Linzer double ring ceremony
The traditional wedding ceremony is largely geared towards the husband and officiant; the bride's role is minimal. All she needs to do is silently accept the ring. Various alterations have been made to the ceremony to try and minimise this discrepancy - Rabbi Dov Linzer published an article dealing with such alterations, Towards a More Balanced Wedding Ceremony from an Orthodox standpoint, in the JOFA journal of summer 2003.
In particular, the following allows for an elegant double ring ceremony:
The practice in Sephardic communities and in Jerusalem is for the groom to assume his ketubah obligations under the chuppah, immediately following the kiddushin. This obligation is assumed through an act of kinyan, classically performed by the groom taking an object (often a handkerchief or a pen) from the officiating rabbi in the presence of witnesses. However, since the groom is obligating himself to the bride, it is actually more appropriate that the bride, and not the rabbi, give him the object. This object can be a ring.
This is how such a ceremony would look: Immediately after the kiddushin, the witnesses are called, and it is explained that they are to witness the bride giving a ring to the chatan, upon receipt of which the chatan will undertake his ketubah obligations to the bride. The bride then gives a ring to the groom, stating תקבל טבעת זו ותתחייב לי בכל חיובי כתובה כדת משה וישראל, ”Accept this ring and obligate yourself to me with all the ketubah obligations, according to the law of Moses and Israel.“ The groom accepts the ring, and the witnesses sign the ketubah.
You may also be interested in another excerpt from the same article, dealing with the actual content of the ketubah:
In regards to the ketubah text there are more issues. In Ashkenazic communities, the ketubah is more of a ritual object than an actual contract, and its text is considered relatively fixed. In Sephardic communities, the ketubah is a living document whose text has evolved over the years and is more fluid. While it is important not to overly alter the ketubah text, some minor adjustments can be made without difficulty.
- Use of mother’s names following father’s name (e.g., יעקב בן יצחק ורבקה). This is a more precise identification, and is no different than the use of family names.
- דהנעלת לה מבי אבוה, ”property that she brings in from her father’s house“ can be replaced with דהנעלת לה מבי אבוה ואמה, (that she brings in from her father’s and mother’s house), דהנעלת לה מדנשפה (that she brings in of her own), or with דהנעלת לה(that she brings in), as appropriate. This is already the practice in Sephardic ketubot.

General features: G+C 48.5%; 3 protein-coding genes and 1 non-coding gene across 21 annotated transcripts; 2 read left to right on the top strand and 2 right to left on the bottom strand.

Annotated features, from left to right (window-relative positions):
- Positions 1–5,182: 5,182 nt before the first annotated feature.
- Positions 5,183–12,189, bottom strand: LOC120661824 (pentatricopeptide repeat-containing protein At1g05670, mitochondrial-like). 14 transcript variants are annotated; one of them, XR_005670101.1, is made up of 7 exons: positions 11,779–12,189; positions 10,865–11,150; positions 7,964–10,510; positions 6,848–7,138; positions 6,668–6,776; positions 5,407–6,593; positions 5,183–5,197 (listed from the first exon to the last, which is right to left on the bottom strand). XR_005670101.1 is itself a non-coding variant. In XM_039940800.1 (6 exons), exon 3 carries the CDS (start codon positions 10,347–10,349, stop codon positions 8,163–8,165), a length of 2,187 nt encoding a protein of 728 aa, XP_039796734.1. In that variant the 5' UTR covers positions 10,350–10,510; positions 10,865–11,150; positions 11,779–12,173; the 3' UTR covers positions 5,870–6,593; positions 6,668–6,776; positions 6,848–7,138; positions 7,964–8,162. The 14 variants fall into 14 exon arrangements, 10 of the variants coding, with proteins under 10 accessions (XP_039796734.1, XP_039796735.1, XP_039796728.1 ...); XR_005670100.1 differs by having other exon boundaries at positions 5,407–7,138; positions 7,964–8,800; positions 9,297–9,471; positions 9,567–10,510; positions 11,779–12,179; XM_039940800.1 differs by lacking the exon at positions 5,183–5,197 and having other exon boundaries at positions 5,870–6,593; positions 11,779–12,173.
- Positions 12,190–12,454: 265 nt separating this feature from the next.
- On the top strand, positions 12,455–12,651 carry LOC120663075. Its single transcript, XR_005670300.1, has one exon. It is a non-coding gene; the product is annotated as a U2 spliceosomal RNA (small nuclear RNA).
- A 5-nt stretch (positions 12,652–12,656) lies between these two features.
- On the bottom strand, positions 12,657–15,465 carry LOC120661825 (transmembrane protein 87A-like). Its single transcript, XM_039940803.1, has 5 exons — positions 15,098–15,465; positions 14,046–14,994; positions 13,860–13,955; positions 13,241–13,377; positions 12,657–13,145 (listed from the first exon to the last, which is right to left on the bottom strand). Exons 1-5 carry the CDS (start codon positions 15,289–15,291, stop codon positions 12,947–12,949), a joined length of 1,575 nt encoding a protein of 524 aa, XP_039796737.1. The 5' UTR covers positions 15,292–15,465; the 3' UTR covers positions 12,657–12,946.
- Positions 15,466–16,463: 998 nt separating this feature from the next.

- בתולתא, "virgin". It is currently the practice to use this description for the woman’s first wedding, regardless of her personal status. This description is not essential and may be either be totally eliminated, or replaced with a generic phrase such as לכלה היקרה (to the dear bride).
Beyond these minor adjustments, there is the possibility of adding additional stipulations prior to the phrase וכן אמר יעקב בן יציק, as is the practice in Sephardic communities. The groom can insert a statement that he will not take a second wife or divorce his wife against her will, in accordance with the ban of Rabbeinu Gershom, with language such as: עוד מתחייב לה שלא ישא ולא יקדש שום אשה אחרת עליה כחרם רגמ"ה. This space can also be used to insert phrases of mutual love, support, and commitment. Of course, any new language needs to be carefully reviewed by a competent halakhic authority.
For couples who are disturbed by the unequal nature of the financial obligations in the ketubah additional modifications are possible. For its time, the ketubah was quite progressive, ensuring that the wife was treated as a person and was provided for during and after the marriage. The Rabbis, through the ketubah obligated the husband to pay specific sums if he divorced (or predeceased) her, thus ensuring that a husband did not treat his wife as property, to be disposed of at will. The ketubah also protected the wife’s interests by requiring the husband to provide her with lodging, clothes and food, in exchange for which he is entitled to her earnings. However, these ongoing obligations may be modified, and a marriage contract that speaks of shared earnings and shared financial responsibilities is indeed possible within halakha.
The halakha states that since the husband’s obligations were instituted for the benefit of the woman, the woman is entitled to waive them. If they are waived, the wife would be entitled to her own earnings, and be financially responsible only to herself, and the same would obtain for the husband. They could both then obligate themselves to share their earnings and to share the financial obligations of the household. These stipulations are currently being implemented in Israel, in the context of an external rider to the ketubah with the approval of recognized poskim (religious authorities). For the sake of preserving the standard ketubah text, especially in regards to its basic financial obligations, these stipulations are not being inserted into the ketubah text itself. Couples wishing to use such a rider need to review the issue closely with a competent halakhist.